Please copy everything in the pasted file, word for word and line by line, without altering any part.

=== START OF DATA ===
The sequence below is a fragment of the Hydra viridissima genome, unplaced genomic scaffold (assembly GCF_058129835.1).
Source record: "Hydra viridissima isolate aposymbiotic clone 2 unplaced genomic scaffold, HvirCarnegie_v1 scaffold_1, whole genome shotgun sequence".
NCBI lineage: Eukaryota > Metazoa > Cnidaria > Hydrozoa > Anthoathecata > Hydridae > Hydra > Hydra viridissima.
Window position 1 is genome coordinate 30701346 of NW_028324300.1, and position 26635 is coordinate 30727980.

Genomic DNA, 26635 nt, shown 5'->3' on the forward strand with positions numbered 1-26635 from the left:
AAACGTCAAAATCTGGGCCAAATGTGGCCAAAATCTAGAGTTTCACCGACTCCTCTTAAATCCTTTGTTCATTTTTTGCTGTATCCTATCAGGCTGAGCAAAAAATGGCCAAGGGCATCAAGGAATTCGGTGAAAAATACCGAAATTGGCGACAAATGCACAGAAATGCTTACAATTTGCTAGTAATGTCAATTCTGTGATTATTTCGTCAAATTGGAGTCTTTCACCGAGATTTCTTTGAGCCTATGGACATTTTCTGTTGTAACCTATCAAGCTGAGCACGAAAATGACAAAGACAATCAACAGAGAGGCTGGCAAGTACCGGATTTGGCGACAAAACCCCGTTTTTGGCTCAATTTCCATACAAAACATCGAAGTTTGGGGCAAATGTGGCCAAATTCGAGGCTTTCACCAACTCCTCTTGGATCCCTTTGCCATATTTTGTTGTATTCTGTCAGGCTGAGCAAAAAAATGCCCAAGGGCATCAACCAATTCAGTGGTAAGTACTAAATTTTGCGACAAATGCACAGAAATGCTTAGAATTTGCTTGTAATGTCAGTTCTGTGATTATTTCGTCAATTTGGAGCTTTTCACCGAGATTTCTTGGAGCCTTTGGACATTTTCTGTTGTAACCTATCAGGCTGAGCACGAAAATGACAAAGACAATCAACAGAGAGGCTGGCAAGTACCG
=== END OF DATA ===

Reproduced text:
The sequence below is a fragment of the Hydra viridissima genome, unplaced genomic scaffold (assembly GCF_058129835.1).
Source record: "Hydra viridissima isolate aposymbiotic clone 2 unplaced genomic scaffold, HvirCarnegie_v1 scaffold_1, whole genome shotgun sequence".
NCBI lineage: Eukaryota > Metazoa > Cnidaria > Hydrozoa > Anthoathecata > Hydridae > Hydra > Hydra viridissima.
Window position 1 is genome coordinate 30701346 of NW_028324300.1, and position 26635 is coordinate 30727980.

Genomic DNA, 26635 nt, shown 5'->3' on the forward strand with positions numbered 1-26635 from the left:
AAACGTCAAAATCTGGGCCAAATGTGGCCAAAATCTAGAGTTTCACCGACTCCTCTTAAATCCTTTGTTCATTTTTTGCTGTATCCTATCAGGCTGAGCAAAAAATGGCCAAGGGCATCAAGGAATTCGGTGAAAAATACCGAAATTGGCGACAAATGCACAGAAATGCTTACAATTTGCTAGTAATGTCAATTCTGTGATTATTTCGTCAAATTGGAGTCTTTCACCGAGATTTCTTTGAGCCTATGGACATTTTCTGTTGTAACCTATCAAGCTGAGCACGAAAATGACAAAGACAATCAACAGAGAGGCTGGCAAGTACCGGATTTGGCGACAAAACCCCGTTTTTGGCTCAATTTCCATACAAAACATCGAAGTTTGGGGCAAATGTGGCCAAATTCGAGGCTTTCACCAACTCCTCTTGGATCCCTTTGCCATATTTTGTTGTATTCTGTCAGGCTGAGCAAAAAAATGCCCAAGGGCATCAACCAATTCAGTGGTAAGTACTAAATTTTGCGACAAATGCACAGAAATGCTTAGAATTTGCTTGTAATGTCAGTTCTGTGATTATTTCGTCAATTTGGAGCTTTTCACCGAGATTTCTTGGAGCCTTTGGACATTTTCTGTTGTAACCTATCAGGCTGAGCACGAAAATGACAAAGACAATCAACAGAGAGGCTGGCAAGTACCG